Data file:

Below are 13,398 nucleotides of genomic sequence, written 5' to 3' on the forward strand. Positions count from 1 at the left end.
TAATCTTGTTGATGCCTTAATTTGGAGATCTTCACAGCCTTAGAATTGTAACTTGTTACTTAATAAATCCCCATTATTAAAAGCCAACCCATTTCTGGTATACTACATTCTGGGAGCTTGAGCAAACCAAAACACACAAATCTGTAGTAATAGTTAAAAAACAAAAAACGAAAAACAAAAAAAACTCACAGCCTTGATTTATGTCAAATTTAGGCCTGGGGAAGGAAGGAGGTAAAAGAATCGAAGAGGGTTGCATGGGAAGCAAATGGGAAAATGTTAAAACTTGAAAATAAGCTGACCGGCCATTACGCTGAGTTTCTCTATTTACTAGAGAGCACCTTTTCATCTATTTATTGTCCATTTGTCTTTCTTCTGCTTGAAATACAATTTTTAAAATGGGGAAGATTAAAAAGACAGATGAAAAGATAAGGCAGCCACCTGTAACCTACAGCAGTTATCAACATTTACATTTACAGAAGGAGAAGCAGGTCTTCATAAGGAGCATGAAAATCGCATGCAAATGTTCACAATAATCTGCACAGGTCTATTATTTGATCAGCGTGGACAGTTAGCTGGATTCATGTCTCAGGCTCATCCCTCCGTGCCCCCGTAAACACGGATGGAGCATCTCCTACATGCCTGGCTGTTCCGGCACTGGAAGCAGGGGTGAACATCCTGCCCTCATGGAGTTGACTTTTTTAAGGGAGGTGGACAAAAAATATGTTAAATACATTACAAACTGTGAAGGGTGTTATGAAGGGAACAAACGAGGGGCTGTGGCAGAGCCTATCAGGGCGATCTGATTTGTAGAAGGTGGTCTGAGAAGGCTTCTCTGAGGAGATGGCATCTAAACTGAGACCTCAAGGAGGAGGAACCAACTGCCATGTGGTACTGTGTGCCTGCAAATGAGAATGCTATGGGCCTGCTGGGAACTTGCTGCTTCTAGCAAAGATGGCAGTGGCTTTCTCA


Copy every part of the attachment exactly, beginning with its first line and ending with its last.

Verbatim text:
Below are 13,398 nucleotides of genomic sequence, written 5' to 3' on the forward strand. Positions count from 1 at the left end.
TAATCTTGTTGATGCCTTAATTTGGAGATCTTCACAGCCTTAGAATTGTAACTTGTTACTTAATAAATCCCCATTATTAAAAGCCAACCCATTTCTGGTATACTACATTCTGGGAGCTTGAGCAAACCAAAACACACAAATCTGTAGTAATAGTTAAAAAACAAAAAACGAAAAACAAAAAAAACTCACAGCCTTGATTTATGTCAAATTTAGGCCTGGGGAAGGAAGGAGGTAAAAGAATCGAAGAGGGTTGCATGGGAAGCAAATGGGAAAATGTTAAAACTTGAAAATAAGCTGACCGGCCATTACGCTGAGTTTCTCTATTTACTAGAGAGCACCTTTTCATCTATTTATTGTCCATTTGTCTTTCTTCTGCTTGAAATACAATTTTTAAAATGGGGAAGATTAAAAAGACAGATGAAAAGATAAGGCAGCCACCTGTAACCTACAGCAGTTATCAACATTTACATTTACAGAAGGAGAAGCAGGTCTTCATAAGGAGCATGAAAATCGCATGCAAATGTTCACAATAATCTGCACAGGTCTATTATTTGATCAGCGTGGACAGTTAGCTGGATTCATGTCTCAGGCTCATCCCTCCGTGCCCCCGTAAACACGGATGGAGCATCTCCTACATGCCTGGCTGTTCCGGCACTGGAAGCAGGGGTGAACATCCTGCCCTCATGGAGTTGACTTTTTTAAGGGAGGTGGACAAAAAATATGTTAAATACATTACAAACTGTGAAGGGTGTTATGAAGGGAACAAACGAGGGGCTGTGGCAGAGCCTATCAGGGCGATCTGATTTGTAGAAGGTGGTCTGAGAAGGCTTCTCTGAGGAGATGGCATCTAAACTGAGACCTCAAGGAGGAGGAACCAACTGCCATGTGGTACTGTGTGCCTGCAAATGAGAATGCTATGGGCCTGCTGGGAACTTGCTGCTTCTAGCAAAGATGGCAGTGGCTTTCTCA